This Comment reviews the theories of dismissal which were available to Judge Rafeedie and analyzes the theory he chose. To understand the Judge's reasoning, Part One relates the facts of the abduction of the Mexican National, Dr. Humberto Alvarez Machain. Part Two describes the history of the Ker-Frisbie doctrine and its exceptions, and evaluates them in light of the state-action analysis traditionally used in "domestic" American constitutional law. Part Three goes on to describe alternative theories, rejected by Judge Rafeedie, which more resolutely denounce international abductions and torture. The Comment observes that Judge Rafeedie's reasoning emphasized U.S. treaty obligations over international law and human rights. The Comment concludes by suggesting that the Ker-Frisbie doctrine has outlived its use and only serves to encourage circumvention of the very laws courts are bound to uphold.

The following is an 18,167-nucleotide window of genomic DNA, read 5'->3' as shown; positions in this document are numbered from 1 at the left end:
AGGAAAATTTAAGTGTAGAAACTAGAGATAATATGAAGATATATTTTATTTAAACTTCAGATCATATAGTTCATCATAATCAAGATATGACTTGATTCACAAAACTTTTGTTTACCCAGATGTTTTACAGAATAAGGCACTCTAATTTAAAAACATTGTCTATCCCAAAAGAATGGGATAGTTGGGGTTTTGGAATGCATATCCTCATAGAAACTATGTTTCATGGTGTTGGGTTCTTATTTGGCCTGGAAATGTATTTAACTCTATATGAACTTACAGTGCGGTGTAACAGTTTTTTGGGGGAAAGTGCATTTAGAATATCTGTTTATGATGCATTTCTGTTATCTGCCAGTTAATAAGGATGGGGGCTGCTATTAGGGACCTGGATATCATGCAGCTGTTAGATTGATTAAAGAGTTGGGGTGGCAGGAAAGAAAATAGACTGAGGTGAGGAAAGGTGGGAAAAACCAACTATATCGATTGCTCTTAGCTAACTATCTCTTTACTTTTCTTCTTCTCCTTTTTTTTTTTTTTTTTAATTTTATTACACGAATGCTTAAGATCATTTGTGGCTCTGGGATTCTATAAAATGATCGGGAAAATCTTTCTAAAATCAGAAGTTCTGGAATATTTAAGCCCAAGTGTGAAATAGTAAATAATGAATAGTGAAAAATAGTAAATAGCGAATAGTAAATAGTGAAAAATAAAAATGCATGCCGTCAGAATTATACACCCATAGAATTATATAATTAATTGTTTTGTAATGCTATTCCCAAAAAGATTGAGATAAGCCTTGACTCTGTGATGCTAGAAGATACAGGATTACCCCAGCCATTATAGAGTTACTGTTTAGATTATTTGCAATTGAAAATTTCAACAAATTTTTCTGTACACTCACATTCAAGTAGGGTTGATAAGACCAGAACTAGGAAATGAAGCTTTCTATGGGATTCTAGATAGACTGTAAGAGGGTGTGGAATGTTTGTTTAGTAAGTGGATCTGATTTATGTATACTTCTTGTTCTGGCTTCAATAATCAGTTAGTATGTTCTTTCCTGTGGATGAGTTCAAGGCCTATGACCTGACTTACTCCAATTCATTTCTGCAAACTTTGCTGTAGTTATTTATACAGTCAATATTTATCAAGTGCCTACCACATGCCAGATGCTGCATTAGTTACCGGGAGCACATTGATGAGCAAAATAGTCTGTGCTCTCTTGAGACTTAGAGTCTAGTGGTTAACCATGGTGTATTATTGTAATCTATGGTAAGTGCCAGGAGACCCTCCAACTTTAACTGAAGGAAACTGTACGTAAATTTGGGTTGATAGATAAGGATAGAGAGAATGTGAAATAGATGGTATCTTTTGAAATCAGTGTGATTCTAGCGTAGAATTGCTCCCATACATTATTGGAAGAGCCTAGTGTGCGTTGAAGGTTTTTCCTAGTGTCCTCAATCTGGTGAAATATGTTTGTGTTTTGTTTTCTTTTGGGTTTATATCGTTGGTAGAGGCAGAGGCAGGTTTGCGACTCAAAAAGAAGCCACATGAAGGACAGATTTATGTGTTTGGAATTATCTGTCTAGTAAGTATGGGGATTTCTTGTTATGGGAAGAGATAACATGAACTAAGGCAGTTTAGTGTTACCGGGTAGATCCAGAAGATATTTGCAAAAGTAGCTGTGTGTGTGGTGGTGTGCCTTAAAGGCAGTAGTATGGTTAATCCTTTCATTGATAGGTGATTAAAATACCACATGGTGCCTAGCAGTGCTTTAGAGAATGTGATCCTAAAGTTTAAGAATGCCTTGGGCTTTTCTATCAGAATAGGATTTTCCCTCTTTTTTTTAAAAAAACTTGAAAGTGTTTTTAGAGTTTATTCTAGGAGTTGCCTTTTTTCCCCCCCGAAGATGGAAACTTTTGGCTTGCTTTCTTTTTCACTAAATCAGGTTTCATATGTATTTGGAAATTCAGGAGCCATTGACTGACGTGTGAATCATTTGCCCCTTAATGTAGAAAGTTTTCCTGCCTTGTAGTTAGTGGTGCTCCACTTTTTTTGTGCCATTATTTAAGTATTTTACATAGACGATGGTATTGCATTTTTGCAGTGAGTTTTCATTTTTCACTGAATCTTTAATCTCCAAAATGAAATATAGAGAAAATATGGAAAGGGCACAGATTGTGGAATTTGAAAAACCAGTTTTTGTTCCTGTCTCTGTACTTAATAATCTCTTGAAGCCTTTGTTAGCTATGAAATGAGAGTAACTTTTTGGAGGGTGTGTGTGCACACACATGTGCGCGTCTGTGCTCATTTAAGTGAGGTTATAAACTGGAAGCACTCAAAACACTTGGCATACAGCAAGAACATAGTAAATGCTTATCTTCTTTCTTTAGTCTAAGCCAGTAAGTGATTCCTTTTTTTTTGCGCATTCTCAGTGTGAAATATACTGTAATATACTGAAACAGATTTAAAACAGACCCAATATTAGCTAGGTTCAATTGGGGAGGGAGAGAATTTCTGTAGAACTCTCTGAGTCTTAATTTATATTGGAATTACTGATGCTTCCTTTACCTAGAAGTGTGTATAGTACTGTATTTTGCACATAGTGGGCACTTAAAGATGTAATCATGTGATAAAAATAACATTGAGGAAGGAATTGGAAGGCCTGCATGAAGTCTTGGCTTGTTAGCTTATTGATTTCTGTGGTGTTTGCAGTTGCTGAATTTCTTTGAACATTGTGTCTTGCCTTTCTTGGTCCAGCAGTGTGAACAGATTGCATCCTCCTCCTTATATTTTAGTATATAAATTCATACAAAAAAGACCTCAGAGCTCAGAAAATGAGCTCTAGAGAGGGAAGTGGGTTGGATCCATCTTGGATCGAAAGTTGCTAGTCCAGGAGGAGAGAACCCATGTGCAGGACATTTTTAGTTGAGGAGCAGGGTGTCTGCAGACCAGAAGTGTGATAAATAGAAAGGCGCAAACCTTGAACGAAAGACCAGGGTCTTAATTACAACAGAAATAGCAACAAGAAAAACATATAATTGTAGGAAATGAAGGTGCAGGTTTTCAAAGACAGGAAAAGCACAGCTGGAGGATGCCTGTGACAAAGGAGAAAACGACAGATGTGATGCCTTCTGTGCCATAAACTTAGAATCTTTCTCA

H. M. Crystle, When Rights Fall in a Forest . . The Ker-Frisbie Doctrine and American Judicial Countenance of Extraterritorial Abductions and Torture, 9 Penn St. Int'l L. Rev. 387 (1991).